I was asked to remove my slippers and wore the slippers provided. I put my belongings in the locker and changed into the operation garment. Green attire and put on a shower cap and then what they call it the “socks”. Something like a shower cap but for the feet.
Was given some liquid to wash my face. All the above was done in blurry mode since I had to remove my glasses. I only had the locker key which I was allowed to keep safe together with me in the pocket of the operation attire.
The nurse put more eye drops on me like they did after checking my pulse and eye pressure. There was a patient resting on the chair and I waited for my turn.
I waited for another patient to undergo surgery before it was my turn. I was given more eye drops throughout the wait. The doctor checked on my eyes again and used a marker to point at my eyes because my left eye has astigmatism so he needs to make a mark before the surgery. Sounds scary because you know someone is pointing your eyeball with a marker but you don’t feel any pain as I was already given anaesthetic.
Shortly after that, it was my turn. Couldn’t see clearly anyway so I was only focused on the bed and the Ikea stool that I had to step on to get on the bed.
I was covered with another cloth and was given another drop of anaesthetic. My face was covered with another layer of I don’t know what and an opening was cut on that piece of thing to reveal my left eye. My job during the surgery was just to look straight up. Easy as it sounds, it was a bit difficult as the light was bright and glary but I didn’t want anything to go wrong so I made sure I look straight.
Doctor was talking to me and told me I was co-operating well with him. That gave me encouragement to continue to look straight.
There were two times I think when the eyes seem to black out. Times where I can feel liquid going around on the eye. Tools going across the eye from left towards the right of my left eye. Then a slight pressure of someone touching the iris. Everything that the doctor was doing, he explained to me so that I wouldn’t feel lost.
It sounds painful but I didn’t feel any pain. And when the doctor said he was done and everything went well. I thought to myself this is bearable and acceptable, I should be able to cope the surgery on my right eye better. Or so I thought.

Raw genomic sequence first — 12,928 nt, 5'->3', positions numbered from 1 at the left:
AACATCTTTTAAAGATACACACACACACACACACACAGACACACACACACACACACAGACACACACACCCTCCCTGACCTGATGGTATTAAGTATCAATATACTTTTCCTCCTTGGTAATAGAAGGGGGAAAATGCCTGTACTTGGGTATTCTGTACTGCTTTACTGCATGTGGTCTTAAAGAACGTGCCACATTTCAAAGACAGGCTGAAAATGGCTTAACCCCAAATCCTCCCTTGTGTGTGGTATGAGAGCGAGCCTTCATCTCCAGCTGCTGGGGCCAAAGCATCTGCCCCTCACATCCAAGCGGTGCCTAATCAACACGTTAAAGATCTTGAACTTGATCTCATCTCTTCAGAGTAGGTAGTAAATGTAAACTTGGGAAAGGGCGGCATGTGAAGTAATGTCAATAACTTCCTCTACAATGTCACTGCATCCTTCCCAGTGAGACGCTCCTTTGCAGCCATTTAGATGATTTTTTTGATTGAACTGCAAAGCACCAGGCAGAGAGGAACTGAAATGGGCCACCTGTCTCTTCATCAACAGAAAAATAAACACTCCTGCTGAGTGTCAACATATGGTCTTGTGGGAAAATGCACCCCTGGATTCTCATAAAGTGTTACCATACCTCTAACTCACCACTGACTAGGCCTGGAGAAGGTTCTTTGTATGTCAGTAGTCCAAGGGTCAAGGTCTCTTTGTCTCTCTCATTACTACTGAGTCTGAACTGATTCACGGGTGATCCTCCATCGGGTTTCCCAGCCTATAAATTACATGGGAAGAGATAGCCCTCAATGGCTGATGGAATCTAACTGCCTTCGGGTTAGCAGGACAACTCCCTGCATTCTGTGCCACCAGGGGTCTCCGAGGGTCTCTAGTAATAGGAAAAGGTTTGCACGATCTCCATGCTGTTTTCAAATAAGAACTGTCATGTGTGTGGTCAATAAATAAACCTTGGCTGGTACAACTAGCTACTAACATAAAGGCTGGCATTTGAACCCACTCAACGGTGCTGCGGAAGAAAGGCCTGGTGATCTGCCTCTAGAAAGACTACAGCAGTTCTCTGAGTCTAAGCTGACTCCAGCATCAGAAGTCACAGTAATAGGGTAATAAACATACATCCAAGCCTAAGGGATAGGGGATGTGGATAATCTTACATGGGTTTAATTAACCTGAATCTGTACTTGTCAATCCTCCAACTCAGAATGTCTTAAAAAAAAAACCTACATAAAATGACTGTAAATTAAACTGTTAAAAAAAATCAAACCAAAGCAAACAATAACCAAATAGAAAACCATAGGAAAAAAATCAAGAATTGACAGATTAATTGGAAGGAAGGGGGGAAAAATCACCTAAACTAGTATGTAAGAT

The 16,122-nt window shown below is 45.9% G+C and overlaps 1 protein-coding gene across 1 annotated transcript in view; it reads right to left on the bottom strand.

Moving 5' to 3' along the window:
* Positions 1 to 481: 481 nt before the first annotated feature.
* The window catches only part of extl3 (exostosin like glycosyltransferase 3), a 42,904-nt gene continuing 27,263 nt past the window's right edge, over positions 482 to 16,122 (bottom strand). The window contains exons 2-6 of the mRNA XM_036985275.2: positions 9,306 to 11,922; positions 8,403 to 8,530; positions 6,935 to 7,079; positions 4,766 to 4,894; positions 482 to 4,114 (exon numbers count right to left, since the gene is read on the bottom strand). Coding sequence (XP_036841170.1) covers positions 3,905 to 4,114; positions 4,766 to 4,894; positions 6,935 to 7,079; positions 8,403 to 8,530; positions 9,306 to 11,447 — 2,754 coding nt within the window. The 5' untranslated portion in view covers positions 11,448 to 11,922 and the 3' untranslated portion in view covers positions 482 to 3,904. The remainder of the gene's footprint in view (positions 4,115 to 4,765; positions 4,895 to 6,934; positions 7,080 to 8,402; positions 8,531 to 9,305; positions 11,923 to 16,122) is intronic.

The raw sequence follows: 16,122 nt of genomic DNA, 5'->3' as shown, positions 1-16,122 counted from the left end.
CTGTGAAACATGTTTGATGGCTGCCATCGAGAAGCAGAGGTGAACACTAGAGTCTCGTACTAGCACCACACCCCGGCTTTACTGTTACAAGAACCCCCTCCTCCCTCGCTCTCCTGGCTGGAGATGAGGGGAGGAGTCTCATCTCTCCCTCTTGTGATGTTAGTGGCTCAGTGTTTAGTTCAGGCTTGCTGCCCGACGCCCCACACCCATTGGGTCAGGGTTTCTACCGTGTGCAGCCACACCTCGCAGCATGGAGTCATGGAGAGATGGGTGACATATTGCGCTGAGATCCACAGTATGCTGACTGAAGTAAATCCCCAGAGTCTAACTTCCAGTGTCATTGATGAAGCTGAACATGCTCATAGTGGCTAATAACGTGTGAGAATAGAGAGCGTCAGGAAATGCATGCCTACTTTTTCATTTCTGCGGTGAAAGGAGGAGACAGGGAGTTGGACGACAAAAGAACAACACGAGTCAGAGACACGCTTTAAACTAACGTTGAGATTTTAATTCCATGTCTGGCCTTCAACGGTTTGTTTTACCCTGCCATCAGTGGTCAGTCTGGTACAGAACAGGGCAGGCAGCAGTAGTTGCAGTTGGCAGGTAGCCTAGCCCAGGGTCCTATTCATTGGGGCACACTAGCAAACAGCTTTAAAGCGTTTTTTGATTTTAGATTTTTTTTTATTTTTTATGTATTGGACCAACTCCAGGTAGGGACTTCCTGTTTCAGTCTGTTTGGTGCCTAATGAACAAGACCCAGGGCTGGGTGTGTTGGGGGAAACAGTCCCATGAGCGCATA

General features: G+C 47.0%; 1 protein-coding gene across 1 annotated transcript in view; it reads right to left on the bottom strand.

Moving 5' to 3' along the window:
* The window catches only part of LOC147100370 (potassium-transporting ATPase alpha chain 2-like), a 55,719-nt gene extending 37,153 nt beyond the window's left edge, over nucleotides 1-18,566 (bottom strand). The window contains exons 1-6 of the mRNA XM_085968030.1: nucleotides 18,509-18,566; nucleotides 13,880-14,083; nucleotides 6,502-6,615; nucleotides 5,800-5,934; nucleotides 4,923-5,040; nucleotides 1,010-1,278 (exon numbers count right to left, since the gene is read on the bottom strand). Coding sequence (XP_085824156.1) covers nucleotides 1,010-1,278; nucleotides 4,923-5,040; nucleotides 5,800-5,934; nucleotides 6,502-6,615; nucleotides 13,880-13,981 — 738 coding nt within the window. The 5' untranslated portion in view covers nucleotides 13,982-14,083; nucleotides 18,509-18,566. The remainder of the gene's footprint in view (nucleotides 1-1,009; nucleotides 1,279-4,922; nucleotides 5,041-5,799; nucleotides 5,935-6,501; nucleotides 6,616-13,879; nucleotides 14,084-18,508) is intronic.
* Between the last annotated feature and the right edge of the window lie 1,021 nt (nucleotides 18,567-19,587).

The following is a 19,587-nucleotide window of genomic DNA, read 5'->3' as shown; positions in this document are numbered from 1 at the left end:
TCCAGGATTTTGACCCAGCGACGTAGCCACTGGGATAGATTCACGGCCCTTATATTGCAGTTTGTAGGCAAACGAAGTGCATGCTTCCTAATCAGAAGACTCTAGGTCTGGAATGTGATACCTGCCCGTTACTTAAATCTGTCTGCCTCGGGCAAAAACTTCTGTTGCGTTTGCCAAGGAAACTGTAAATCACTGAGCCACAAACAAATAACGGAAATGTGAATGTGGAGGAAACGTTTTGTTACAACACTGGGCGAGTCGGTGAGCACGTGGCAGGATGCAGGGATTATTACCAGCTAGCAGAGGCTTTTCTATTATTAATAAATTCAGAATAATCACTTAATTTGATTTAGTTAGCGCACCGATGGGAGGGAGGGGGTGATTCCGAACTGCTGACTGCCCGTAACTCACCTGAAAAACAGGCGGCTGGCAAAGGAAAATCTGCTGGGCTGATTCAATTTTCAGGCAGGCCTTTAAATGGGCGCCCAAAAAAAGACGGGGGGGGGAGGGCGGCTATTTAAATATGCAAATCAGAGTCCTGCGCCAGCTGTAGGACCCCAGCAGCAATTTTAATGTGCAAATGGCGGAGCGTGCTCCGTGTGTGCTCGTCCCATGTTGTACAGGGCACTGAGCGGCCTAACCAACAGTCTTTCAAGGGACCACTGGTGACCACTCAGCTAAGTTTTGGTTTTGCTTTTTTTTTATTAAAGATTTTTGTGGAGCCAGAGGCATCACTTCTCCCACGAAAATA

Read more on Part 3. 🙂
It is approaching 48 hours since my eye surgery. It has been a roller coaster of emotions for me.
I was all gung-ho about the what it would be like for me after the whole procedure. No need for the use of glasses and contact lens and that I’ll be able to swim without the risk of infection with my contact lens on. I have high short-sightedness so the lens of my glasses are thick. I have no problem wearing contact lens but because my power has increased passed 1000, my choices of contact lens brand becomes limited too as not all brands cater for such high short-sightedness.
There wasn’t much that I worried about. Did the eye test to see if I’m suitable candidate. Turns out I’m suitable to do both LASIK and Implantable Contact Lens (ICL) because my corneas are thick and that the inside of my eyes are spacious enough to implant the lens. The doctor explained to me the options that I have and the pros and cons. I decided to go for ICL because it didn’t require the usage of eye tissue like LASIK and that this procedure is reversible. At any time if the lens removal is necessary, it can be done and I’ll be back to square one. As for LASIK, I may stand a chance of getting short sighted again as my power is high and the tissues required to perform this surgery exceeds the limit of what is allowed so my vision may not be corrected fully as what ICL can do for me.
So I didn’t worry that much and trusted the doctor. Didn’t felt worried or scared until the night before I’ll undergo surgery. Couldn’t sleep well, in fact I wonder if I had slept at all. My eyes were closed all night, mind was blank but just couldn’t fall into deep sleep. At times, I questioned myself if this was a right decision to make but I don’t really have a choice anymore because tomorrow is my surgery. (ha!)
On the day of the surgery, I couldn’t eat but forced myself to finish a bowl of porridge as I know if I don’t eat, I’ll be hungry in the operating theatre.
The centre was crowded for a weekday. I waited for my turn where they took my pulse count and was poked on the middle finger for a tiny bit of blood to test if I’m diabetic. Both middle fingers were poked because the first didn’t have any blood coming out of it. The second time the nurse helped to push the blood towards the end of my finger before she poked me again with a device. Even so she still had to squeeze my finger to push the blood out. See, even my blood was nervous!
Pulse reading was 98. Quite high but was told it’s normal before a surgery. Eye pressure was checked and then I was accompanied to the “No Entry” zone.
Read more on Part 2.